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Other Articles from The Villager

Budget and buy local to survive difficult economic times

19/10/2017
by Bärbel Kirchner
Business

Budgeting and buying local are crucial during the current challenging economic period. “Buying local goods and services will support the Namibian economy. When planning your spending, remember to replace at least one product on your grocery list with a Namibian one,” says Bärbel Kirchner, account director of Team Namibia.

With increasing fuel, food, and other living expenses it is essential to plan and prioritise income and expenses. According to the 2009/2010 Namibia Household Income and Expenditure Survey by the Namibia Statistics Agency, Namibians spend most of their income (47%) on food and housing. Transport and communication account for around 18% of total annual consumption.

Of late, Namibia is experiencing a technical recession with the newest economic growth figure at -1.7%. With inflation being much higher (approximately 6.4%) than the economic growth rate, it means consumers are earning less money.

So, how can one survive these difficult economic times?

“Now, more than ever before, it is time to get control over your finances. Budgeting is the best way to plan and manage your personal and family finance,” says Kirchner.

FNB Namibia, a member of Team Namibia, echoes this sentiment. “In this sagging economy, we need to micro-manage our money on a personal level and watch every cent. This is not only applicable to the population in general but as we have seen – even Government has tightened their belts in these tough times,” says Elzita Beukes, communications manager at FNB Namibia.

The sole purpose of a budget is to formalise the financial management of a family and to encourage members to think about their incomes and expenses. “Some households spend money as it comes in, leaving nothing for the future or unforeseeable expenses,” says Jacquiline Pack, executive officer for marketing and corporate communication services at Bank Windhoek, a Team Namibia member. This unplanned practice may force families into stressful financial situations.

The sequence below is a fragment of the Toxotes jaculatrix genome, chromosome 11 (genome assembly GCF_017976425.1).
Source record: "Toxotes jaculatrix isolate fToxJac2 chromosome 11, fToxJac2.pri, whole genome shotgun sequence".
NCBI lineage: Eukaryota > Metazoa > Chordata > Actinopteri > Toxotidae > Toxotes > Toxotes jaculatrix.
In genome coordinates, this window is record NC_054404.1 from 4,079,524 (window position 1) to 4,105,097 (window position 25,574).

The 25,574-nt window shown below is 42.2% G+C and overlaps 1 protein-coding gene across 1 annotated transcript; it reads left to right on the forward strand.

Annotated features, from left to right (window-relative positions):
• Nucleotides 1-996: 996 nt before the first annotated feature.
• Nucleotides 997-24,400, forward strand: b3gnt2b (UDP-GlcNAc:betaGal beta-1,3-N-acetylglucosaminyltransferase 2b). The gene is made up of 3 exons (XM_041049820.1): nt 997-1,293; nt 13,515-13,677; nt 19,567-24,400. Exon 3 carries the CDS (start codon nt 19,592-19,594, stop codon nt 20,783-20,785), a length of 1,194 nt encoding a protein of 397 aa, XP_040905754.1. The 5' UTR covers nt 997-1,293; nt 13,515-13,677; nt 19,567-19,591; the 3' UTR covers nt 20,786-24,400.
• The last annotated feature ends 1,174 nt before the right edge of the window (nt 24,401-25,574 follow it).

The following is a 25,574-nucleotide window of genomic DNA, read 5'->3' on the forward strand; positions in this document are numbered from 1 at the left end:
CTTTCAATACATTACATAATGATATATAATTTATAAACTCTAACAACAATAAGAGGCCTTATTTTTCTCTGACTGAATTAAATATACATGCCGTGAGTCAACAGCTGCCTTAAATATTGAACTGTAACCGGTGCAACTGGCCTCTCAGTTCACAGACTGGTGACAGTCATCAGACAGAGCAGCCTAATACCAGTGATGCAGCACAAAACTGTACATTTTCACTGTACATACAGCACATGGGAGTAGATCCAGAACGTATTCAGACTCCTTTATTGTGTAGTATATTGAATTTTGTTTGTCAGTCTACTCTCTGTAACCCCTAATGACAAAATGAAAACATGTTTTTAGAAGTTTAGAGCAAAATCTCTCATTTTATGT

The first step in budgeting is to know one’s income. “It is important when drawing up a family budget that you are familiar with the household members’ needs and preferences,” explains Pack. “Involve the entire family in the budgeting process,” she says. “It is important that as parents we place a greater emphasis on handling money because so much can go wrong later in life because of the mismanagement of money,” says Beukes on why the whole family needs to make contributions to the budget. 

The final take-home pay, after deductions like tax, is called net income. The leftover amount is the figure the family should use in their household budget.

Secondly, it is helpful to keep track of and categorise spending. FNB Namibia offers a useful budgeting tool on its website under the tab called calculators. The family should start by listing all fixed and variable expenses such as rent and groceries. Then they should record daily spending in a notebook or smartphone app.

In step three and four, it is important to set financial goals and then plan the budget accordingly. The household budget allows for planning in terms of saving and generating extra income. The family could use past spending habits to predict variable expenses and then break down the expenses even further. “It is wise to try and achieve an expense over income ratio of 90% because this leaves room for eventualities that may occur along the way,” advises Pack.

Having documented the income and spending, it should be clear where there is money leftover or where the family needs to cut back. They can evaluate spending and adjust habits accordingly. Lastly, the household should review the budget regularly to be sure they stay on track.

“If we want Namibia to improve, we need to buy local goods and services as this will help to strengthen the Namibian economy,” advises Kirchner. When a consumer buys local, significantly more money stays in the community.

“By replacing imported goods and services with Namibian products, consumers help to develop the Namibian market,” she says. “If we buy locally, the increase of demand can cause businesses to stabilise and grow,  resulting in increased employment. Ultimately this means that if we do not buy local, we as Namibians will pay higher social-economic costs such as crime and poor health, which the taxpayer ultimately carries,” Kirchner explains.

“Team Namibia would like to encourage Namibians to replace imported products with Namibian goods when planning their spending for the coming month-end,” comments Kirchner. “By buying local goods and services, Namibians help to make our communities a better place to live in,” concludes Kirchner.